Clough and Revie evidently had much to compare notes on, but as is so often the case it is those who are most similar to each other that end up quarrelling the most. For Clough, the vendetta began when Revie refused to shake his hand after an FA Cup match between their two respective sides, and then jumping back on board the team coach instead of sharing a much anticipated glass of wine with his opposite number. Peace’s Clough seems to have taken this as a major snub, and one which drives his desire for oedipal revenge, in the form of outdoing the achievements of his rival.

All of this is made fairly clear in Tom Hooper’s and screenwriter Peter Morgan’s adaptation of the novel, as it gleefully flits to and fro between timeframes. We can begin to see Clough as one of the first modern managers, in contrast to the older Revie – charming, media savvy, and aware of the importance of psychology and mind-games on the players. Balancing these demands could be tricky: we see his first action as coach is to drive to the television studios to give an interview, even before meeting his new squad, much to their ire. So too do we see a man who was caught between two worlds: born with a working-class desire to prove himself, but working in an increasingly corporate sphere.

What the film misses out though, is the real meat of Peace’s book, which is the urge to self-destruction of its central character: his emotional isolation, his rampant alcoholism, and the internalised demons and fears which seek to drive him to try to undertake the impossible. Instead the film presents a fairly cheery portrait of an avuncular, if misunderstood, genius and one who discovers he needs his footballing muse, assistant Peter Taylor who did not follow him to Leeds, by his side in order to succeed. Their relationship is suggested to be one approaching love, but quite why they were such a winning double act is never really explored.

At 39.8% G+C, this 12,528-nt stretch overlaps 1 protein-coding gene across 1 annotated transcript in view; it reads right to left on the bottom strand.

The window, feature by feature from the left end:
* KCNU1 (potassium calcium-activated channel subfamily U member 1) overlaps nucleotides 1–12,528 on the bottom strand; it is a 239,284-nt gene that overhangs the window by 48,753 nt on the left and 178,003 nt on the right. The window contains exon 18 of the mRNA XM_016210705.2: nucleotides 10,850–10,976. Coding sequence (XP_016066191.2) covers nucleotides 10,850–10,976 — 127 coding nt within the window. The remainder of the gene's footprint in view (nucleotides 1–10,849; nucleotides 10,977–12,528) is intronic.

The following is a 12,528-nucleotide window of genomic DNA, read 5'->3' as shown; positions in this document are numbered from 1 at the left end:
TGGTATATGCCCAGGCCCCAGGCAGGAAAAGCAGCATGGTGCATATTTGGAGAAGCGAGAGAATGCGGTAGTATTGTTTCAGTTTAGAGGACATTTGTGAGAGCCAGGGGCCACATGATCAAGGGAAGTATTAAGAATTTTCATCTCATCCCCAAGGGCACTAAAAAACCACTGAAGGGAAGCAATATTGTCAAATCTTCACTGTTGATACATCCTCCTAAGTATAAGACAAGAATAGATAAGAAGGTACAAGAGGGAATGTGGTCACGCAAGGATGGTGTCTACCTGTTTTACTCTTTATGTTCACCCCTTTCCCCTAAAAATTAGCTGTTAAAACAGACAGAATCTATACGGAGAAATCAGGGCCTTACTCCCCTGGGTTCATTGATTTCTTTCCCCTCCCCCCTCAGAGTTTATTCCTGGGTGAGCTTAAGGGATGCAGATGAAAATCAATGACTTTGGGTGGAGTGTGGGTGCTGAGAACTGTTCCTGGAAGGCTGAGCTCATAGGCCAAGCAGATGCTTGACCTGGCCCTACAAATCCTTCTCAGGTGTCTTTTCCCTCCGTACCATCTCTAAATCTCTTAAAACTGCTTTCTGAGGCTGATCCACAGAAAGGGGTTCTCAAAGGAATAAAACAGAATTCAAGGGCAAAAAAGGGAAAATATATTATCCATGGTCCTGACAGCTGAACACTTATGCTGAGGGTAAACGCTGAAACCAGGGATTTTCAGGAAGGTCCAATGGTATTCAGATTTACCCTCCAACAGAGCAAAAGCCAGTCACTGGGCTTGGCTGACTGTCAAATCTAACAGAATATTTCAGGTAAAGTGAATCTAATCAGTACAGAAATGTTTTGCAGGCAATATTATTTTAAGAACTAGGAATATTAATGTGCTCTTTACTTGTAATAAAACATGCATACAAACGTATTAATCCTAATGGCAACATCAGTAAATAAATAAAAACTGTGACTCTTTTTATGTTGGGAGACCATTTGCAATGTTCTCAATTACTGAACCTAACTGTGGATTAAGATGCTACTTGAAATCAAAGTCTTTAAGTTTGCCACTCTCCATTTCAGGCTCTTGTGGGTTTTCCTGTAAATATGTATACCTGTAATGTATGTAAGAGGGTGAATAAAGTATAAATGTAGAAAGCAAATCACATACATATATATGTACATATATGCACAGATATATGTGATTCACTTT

The film then transforms the more pessimistic and dark tone of the source novel into a more easily digestible piece of middle-of-the-road entertainment. This in itself is not necessarily a bad thing, making for an easier watch, but the question is whether or not it serves to tell the story more effectively. Ultimately for me, the real interest of the book has been sucked out in order to conform more readily to a disappointingly standard sports film narrative. Clough’s fall from grace becomes inconsequential, and as the film ended detailing Clough’s post-Leeds success at Notttingham Forest, I was left wondering why we had focused on what is portrayed as the most unremarkable period of his career.

The film is not without its deft touches: once again, Michael Sheen makes the transformation into a well-recognized public figure with aplomb, both in terms of vocal and physical mannerisms – i would not put it past him to play anyone from history in any upcoming features. There is too a certain joy in these Post-Life On Mars days of seeing 1970s England faithfully reconstructed: the cars, the awful suits, the less-than athletic-looking players and, inevitably, found footage of Jimmy Hill’s absurd chin/facial hair combination.

As a slice of rose-tinted nostalgia The Damned United entertains for its duration, and Sheen’s central performance alone makes it worth watching. But all-in-all this is yet another football film which fails to convey just why it is a sport which continues to be so intensely followed and argued about the world over. In removing the dark roots of Clough’s obsession, how can anyone believe this to be a sport more important than life and death?